Coordinated Framework for the Regulation of Biotechnology

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The Coordinated Framework for the Regulation of Biotechnology ("Coordinated Framework") is the basis for U.S. regulation of agricultural biotechnology. It was originally proposed in the Federal Register in 1986 (51 Fed. Reg. 23, 302, proposed June 26, 1986) and was ultimately finalized in 1992 during the Presidency of George H.W. Bush.

"Since its early iteration in the 1980s, U.S. policy with regard to GMO regulation has been based on three tenets: First, regulation focuses on the characteristics of the end product of the genetic modification; the procedure of genetic modification is not viewed as being significant enough to justify regulatory scrutiny. Second, in contrast with the “precautionary principle” often incorporated in international agreements, the U.S. has taken the view that verifiable “scientific risk” is needed to bar a technology from being introduced and integrated.18 Third, the U.S. has viewed the risks associated with GE food as the same as risks associated with “traditionally” produced foods, such that the existing regulatory oversight is sufficient to safeguard the public.
"This policy developed from the initial regulatory policy regarding the emerging technology of genetic modification in the 1980s and early 1990s. Early in the process of commercialization of biotech products, the Reagan Administration charged the White

House Office of Science and Technology Policy (“OSTP”) with drafting a federal framework for food biotechnology. The OSTP, in its 1984 Coordinated Framework for Regulation of Biotechnology (“Coordinated Framework”), announced a policy that products created by biotechnology were no different than other products, and that existing statutes were sufficient to regulate biotechnology. The Coordinated Framework also generally outlined that biotechnology regulation would be divided among existing federal agencies. The FDA would be responsible for regulating food, feed, food additives, and veterinary drugs, the USDA would be responsible for plant pests, plants, and veterinary biologic, and the EPA for microbial/plant-pesticides, new uses of existing pesticides, novel microorganisms.

"U.S. biotech policy was developed with the goal of promoting the biotech industry. After publication of the Coordinated Framework, the White House initially convened the Biotechnology Science Coordinating Committee (“BSCC”), an inter-agency committee responsible for coordination of science policy. However, when the BSCC was unable to come to agreement, its working materials were forwarded to the President’s Council on Competitiveness, a council formed under the first Bush Administration. The Council on Competitiveness established an Ad Hoc Committee on Scope, which, together with the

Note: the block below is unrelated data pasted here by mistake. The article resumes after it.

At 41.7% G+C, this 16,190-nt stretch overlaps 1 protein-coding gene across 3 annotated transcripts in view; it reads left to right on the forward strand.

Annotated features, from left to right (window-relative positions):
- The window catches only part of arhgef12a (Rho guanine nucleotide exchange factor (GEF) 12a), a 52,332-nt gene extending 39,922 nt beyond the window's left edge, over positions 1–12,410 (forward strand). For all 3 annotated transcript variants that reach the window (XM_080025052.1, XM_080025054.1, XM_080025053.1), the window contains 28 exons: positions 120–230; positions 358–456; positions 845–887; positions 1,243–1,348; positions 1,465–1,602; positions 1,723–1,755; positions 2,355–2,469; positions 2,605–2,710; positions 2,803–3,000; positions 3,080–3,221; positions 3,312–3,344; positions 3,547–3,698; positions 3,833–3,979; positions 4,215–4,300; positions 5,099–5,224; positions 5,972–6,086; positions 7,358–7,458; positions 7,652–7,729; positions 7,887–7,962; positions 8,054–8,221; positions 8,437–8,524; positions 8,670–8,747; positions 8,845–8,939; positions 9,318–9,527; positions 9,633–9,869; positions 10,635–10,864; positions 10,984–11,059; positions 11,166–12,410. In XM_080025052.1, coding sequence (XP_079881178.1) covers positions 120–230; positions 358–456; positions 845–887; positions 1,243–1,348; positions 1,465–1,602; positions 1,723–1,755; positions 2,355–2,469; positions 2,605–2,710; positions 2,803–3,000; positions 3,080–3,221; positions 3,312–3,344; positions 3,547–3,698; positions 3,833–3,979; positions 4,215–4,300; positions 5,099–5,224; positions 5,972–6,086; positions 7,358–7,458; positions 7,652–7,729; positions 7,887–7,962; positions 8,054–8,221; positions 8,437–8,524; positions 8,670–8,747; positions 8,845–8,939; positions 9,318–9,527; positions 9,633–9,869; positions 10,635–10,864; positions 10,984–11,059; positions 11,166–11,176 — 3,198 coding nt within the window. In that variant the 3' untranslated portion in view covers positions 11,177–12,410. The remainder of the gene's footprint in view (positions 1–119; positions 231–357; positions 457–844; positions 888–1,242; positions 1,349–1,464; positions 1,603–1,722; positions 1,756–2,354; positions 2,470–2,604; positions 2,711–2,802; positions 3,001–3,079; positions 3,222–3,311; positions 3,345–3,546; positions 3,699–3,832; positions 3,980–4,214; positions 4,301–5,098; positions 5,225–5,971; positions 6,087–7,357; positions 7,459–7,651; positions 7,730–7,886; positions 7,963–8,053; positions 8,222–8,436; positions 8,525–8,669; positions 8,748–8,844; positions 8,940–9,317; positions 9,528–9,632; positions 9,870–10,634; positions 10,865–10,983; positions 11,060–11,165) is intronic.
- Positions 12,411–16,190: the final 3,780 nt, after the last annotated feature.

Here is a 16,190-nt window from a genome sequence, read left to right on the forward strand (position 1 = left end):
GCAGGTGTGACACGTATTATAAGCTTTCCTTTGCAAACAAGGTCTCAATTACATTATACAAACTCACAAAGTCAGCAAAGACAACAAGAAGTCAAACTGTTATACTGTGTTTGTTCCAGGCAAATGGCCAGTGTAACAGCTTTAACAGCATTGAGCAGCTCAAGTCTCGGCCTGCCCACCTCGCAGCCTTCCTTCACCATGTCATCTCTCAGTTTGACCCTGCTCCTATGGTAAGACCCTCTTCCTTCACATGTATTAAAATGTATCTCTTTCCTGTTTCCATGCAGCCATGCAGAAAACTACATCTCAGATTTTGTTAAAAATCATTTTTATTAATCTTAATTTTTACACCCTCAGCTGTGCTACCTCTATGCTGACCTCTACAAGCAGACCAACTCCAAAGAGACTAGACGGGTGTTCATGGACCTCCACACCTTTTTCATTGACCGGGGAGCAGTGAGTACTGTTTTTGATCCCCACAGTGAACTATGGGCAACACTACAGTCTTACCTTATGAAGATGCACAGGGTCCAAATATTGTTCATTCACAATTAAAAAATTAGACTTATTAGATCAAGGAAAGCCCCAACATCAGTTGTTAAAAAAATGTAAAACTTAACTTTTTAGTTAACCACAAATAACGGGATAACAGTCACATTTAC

OSTP, established the scope of agency jurisdiction over biotechnology.

"During its deliberation process the OSTP proposed draft policy statements that indicated a goal to “minimize regulatory burden while assuring protection of public health and welfare,” and to “accommodate the rapid advances in biotechnology.” These goals were facilitated by the OSTP’s perspective on risk: “Products developed through biotechnology processes do not per se pose risks to human health and the environment; risk depends instead on the characteristics of use of the individual products.”
"The OSTP published its Final Statement of Scope in 1992. The Final Statement of Scope includes five policy principles underlying the Administration’s tenets regarding GE foods:
  • 1. The same physical and biological laws govern the response of organisms modified by modern molecular and cellular methods and those produced by classical methods;
  • 2. Information about the process used to produce a GM organism is... not a useful criterion for determining whether the product requires less or more oversight;
  • 3. No conceptual distinction exists between genetic modification of plants and microorganisms by classical methods or by molecular techniques...;
  • 4. Crops modified by molecular and cellular methods should pose risks no different from those modified by classical methods for similar traits...; and
  • 5. In many respects, molecular methods resemble the classical methods for modifying particular strains for microorganisms, but [are even more useful than the classical methods.]"[1]

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